On this page, you will find all the policy papers, reports and commentaries we have written up on various dimensions of Northern Ireland governance issues in the 21st century.

Discussion Paper on Brexit.

This report examines the impact of the United Kingdom’s exit from the European Union (Brexit) upon human rights and equality issues. Brexit will significantly re-orientate both Northern Ireland’s (NI’s) established human rights structures and the inter-connected human rights’ infrastructure and relationships across Ireland and the UK.

It was written by Colin Murray, Aoife O’Donoghue and Ben Warwick for the Irish Human Rights and Equality Commission and the Northern Ireland Human Rights Commission. Mr Colin Murray is a Senior Lecturer at Newcastle Law School, Newcastle University, Professor Aoife O’Donoghue is a Professor at Durham Law School, Durham University, and Dr Ben Warwick is a Lecturer at Birmingham Law School, University of Birmingham.

The views expressed within this paper do not necessarily represent the views of the Commissions, nor the employers of the authors.

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Commentary: Joint Report on Phase 1 of the UK/EU Negotiations.

We published our immediate reaction to the Phase One agreement in the form of an annotated account of the Report. Three key issues are central to understanding how this Report changes the dynamic of Brexit insofar as it impacts on Northern Ireland: they are, first, the categorisation of individuals, second, the difference between EU rights and freedoms, and third, the role of consent in any change to the status of Northern Ireland.

Policy Paper: Northern Ireland and the Brave New World of Brexit.

With October 2017 witnessing the beginning of consideration of amendments to the EU Withdrawal Bill and the culmination of efforts to address aspects of Brexit affecting the island of Ireland in Phase 1 of the UK’s withdrawal negotiations, this paper is intended to focus on some of the emerging issues for Northern Ireland as the contours of Brexit become increasingly defined.

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The Common Travel Area: Prospects After Brexit.

Maintaining the Common Travel Area that has existed between the UK, Ireland, the Channel Islands, and the Isle of Man has been set down by the UK Prime Minister as one of her government’s 12 key negotiating objectives. In this note, some of the functions of the CTA are described, and the possible threats to it from Brexit are explored. It is concluded that the flexibility and informality of the CTA means that while maintaining it in name is relatively easy, changes to its substance are likely. Close scruntiny of any changes to the reciprocal nature and substantive provisions of the CTA are therefore essential to assessing the success of this aspect of the UK government’s negotiations.

“There is no appetite for the return of the fortified border posts which were so emblematic of the Troubles. However, in choosing their words carefully, ministers have sought to reassure the Northern Irish public on the most extreme outcome (the hard border) while neglecting to address the other possible day-to-day impacts which Brexit will have on the island of Ireland.”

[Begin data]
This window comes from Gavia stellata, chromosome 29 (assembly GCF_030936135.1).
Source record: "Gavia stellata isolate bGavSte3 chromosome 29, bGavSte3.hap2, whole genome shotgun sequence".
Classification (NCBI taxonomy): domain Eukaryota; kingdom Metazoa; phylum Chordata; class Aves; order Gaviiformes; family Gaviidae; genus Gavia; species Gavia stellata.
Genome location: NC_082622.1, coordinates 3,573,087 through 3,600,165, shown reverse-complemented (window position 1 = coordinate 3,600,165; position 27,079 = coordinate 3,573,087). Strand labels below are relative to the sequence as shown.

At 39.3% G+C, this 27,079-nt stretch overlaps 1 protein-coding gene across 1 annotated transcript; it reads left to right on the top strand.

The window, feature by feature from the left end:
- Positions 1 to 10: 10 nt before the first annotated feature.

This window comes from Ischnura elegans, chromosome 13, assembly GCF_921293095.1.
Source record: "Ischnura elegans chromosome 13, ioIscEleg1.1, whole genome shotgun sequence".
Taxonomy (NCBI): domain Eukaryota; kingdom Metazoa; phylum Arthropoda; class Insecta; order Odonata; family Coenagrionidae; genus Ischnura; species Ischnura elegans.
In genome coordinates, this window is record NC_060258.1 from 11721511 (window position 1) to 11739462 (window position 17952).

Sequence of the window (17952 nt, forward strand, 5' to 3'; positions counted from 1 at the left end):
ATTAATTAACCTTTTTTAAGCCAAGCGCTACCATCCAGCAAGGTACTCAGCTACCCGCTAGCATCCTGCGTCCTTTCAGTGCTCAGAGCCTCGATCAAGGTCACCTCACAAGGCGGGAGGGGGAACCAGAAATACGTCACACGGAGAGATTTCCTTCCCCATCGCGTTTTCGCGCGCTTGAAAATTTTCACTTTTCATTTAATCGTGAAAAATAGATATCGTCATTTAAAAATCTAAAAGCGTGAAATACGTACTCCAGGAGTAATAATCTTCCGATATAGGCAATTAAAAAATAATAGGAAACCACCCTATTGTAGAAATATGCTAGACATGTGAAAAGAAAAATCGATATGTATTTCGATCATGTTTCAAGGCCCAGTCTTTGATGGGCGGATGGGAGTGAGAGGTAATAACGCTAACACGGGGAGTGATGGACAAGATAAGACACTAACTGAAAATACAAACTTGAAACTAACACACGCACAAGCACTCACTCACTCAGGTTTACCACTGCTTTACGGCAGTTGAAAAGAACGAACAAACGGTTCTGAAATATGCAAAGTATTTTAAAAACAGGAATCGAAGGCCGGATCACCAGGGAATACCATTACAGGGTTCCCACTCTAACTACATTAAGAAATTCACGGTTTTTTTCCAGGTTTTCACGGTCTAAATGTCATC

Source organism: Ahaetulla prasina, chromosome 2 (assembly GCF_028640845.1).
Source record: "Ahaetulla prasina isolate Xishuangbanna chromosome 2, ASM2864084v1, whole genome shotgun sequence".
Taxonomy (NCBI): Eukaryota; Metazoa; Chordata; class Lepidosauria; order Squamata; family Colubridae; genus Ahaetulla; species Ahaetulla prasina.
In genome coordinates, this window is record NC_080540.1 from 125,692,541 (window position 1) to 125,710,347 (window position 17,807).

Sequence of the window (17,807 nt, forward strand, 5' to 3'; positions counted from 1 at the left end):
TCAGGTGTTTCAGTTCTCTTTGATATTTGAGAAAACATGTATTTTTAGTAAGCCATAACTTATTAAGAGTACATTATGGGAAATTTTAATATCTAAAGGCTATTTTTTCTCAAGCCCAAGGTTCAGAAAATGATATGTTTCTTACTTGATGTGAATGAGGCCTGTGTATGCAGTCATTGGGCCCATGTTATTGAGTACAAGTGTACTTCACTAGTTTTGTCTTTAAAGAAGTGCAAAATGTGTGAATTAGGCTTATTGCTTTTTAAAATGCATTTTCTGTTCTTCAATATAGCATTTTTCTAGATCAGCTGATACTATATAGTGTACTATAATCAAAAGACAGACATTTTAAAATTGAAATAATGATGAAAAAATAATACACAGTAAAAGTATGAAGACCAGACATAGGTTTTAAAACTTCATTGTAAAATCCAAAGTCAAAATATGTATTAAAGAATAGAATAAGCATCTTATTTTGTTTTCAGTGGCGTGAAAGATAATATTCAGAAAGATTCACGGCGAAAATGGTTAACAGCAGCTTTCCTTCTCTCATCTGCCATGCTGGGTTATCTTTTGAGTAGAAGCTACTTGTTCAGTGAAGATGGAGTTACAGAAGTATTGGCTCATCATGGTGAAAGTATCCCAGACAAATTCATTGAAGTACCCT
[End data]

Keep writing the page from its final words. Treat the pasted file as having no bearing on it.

Policy Paper: Brexit, Ireland and Northern Ireland.

There are many very specific ‘Irish’ dimensions to current political debates surrounding potential ‘Brexit’ which are not being addressed in detail (if at all) by the Leave and Remain campaigns.  This policy paper aims to shed light on these aspects of Brexit, so as to inform interested voters.  The paper also engages directly with policy makers in Northern Ireland and the Republic of Ireland, so as to ensure that future negotiations with Westminster and/or Brussels regarding both the EU referendum take full account of the specific ways in which their jurisdictions will be affected by the changes.

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The Place of Northern Ireland within UK Human Rights Reform.

Considerable speculation has surrounded the impact of the Good Friday Agreement’s provisions on human rights upon the Conservative Government’s proposals for repeal of the Human Rights Act 1998. This Policy Paper seeks to demystify this aspect of the debate over the future of the Human Rights Act, examining the terms of the Good Friday Agreement as an international treaty and peace agreement and explaining its interrelationship with both the Human Rights Act and the Devolution Acts. Once some of the hyperbole that surrounds the Agreement and its attendant domestic legislation is removed, it can be seen that the impact of the Agreement is in some regards more extensive than has to date been recognised, whilst in other respects the Agreement has less impact than some of the supporters of the Human Rights Act claim. Reform of arrangements so fundamental to governance in the UK should not be taken lightly, but at present the offhand treatment of the place of the incorporation of the European Convention on Human Rights in the Northern Ireland settlement generates just such a danger.